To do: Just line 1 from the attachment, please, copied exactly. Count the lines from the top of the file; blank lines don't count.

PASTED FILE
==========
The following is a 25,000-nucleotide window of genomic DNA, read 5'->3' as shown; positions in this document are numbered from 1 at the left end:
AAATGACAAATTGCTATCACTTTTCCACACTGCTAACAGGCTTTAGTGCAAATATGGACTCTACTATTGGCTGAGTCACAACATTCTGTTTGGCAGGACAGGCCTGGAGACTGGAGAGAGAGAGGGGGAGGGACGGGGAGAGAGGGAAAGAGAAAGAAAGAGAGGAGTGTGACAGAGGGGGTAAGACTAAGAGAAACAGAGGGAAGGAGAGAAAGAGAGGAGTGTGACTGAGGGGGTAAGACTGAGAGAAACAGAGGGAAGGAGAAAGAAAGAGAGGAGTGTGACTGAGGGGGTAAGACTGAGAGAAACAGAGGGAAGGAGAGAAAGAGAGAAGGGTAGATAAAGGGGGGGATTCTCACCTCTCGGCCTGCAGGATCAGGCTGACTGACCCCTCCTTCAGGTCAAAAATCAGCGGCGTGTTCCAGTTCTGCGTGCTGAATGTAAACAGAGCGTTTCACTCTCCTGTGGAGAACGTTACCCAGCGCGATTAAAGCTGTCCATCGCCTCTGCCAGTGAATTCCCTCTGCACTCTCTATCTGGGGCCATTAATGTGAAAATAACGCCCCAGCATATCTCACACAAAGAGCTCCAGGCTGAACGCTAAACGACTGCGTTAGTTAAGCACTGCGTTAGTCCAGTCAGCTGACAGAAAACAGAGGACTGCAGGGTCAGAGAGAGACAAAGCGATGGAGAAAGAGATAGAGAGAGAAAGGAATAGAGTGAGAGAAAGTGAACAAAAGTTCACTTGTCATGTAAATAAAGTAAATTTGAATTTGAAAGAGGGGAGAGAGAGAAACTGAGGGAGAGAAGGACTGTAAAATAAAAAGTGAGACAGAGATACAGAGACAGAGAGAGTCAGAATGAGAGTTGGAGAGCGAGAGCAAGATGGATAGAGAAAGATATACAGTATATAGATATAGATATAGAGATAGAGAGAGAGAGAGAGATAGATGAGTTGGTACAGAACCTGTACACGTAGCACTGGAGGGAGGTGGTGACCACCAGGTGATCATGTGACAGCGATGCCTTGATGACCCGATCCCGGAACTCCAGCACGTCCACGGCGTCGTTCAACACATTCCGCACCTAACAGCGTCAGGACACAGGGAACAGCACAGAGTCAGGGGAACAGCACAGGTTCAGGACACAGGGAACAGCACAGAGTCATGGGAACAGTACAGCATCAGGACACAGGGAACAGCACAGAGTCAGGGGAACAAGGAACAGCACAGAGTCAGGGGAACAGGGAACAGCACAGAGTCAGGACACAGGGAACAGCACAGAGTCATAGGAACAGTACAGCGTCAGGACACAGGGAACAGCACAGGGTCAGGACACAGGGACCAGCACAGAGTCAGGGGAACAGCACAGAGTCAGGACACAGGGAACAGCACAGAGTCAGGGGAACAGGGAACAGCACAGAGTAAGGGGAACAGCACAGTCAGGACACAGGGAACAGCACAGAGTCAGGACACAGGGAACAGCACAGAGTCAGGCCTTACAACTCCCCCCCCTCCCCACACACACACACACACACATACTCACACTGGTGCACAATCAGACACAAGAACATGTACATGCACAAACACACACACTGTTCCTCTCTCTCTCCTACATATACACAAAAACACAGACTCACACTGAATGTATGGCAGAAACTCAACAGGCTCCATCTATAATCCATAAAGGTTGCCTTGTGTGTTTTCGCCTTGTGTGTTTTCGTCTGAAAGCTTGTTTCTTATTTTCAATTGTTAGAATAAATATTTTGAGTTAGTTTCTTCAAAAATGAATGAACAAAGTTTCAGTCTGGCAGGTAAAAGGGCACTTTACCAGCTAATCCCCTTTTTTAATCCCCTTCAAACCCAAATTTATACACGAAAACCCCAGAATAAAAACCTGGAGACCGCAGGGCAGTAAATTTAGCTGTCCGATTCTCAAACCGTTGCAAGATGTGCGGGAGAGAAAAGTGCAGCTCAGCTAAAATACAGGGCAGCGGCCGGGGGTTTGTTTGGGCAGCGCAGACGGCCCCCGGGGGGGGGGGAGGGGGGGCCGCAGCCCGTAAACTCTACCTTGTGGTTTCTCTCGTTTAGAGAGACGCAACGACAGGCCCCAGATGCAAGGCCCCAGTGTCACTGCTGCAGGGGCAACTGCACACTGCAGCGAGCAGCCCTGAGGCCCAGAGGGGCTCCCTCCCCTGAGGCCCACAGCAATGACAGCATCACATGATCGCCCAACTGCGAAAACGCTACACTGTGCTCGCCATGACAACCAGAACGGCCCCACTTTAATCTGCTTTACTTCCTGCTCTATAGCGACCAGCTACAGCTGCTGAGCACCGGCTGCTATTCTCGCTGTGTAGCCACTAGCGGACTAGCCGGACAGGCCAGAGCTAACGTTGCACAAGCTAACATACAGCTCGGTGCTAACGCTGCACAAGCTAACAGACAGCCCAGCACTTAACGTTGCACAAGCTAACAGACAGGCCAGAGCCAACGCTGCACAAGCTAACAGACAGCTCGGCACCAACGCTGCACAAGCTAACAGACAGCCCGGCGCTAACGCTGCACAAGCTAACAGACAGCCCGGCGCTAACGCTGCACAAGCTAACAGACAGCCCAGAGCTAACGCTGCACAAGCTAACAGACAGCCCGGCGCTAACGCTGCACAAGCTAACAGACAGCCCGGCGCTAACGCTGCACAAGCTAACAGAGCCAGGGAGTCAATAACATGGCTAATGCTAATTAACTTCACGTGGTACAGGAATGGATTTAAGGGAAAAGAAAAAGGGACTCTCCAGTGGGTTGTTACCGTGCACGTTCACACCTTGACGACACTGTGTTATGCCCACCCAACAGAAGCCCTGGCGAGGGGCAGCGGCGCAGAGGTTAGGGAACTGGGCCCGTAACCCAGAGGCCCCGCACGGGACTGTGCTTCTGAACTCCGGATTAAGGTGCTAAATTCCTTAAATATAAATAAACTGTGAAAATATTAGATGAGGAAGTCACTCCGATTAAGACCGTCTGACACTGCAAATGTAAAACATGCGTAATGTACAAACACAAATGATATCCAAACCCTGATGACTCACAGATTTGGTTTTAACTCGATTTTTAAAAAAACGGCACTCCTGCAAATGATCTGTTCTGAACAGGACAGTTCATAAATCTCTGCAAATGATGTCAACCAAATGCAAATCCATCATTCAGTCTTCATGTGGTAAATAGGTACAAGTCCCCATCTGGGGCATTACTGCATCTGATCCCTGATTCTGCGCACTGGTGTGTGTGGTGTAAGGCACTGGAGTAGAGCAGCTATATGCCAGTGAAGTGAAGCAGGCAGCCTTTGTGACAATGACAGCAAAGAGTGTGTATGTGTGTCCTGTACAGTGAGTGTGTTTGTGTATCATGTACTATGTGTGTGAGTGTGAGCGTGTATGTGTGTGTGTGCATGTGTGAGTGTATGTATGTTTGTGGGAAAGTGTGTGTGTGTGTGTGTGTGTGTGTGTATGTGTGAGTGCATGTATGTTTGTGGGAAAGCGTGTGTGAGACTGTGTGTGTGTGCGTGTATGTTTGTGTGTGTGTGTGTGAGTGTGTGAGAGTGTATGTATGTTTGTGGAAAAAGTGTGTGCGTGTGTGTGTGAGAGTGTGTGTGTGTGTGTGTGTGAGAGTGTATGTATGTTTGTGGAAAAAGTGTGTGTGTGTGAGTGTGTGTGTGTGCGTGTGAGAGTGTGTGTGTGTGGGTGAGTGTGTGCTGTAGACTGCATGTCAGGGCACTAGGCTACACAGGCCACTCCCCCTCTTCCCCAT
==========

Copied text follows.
The following is a 25,000-nucleotide window of genomic DNA, read 5'->3' as shown; positions in this document are numbered from 1 at the left end: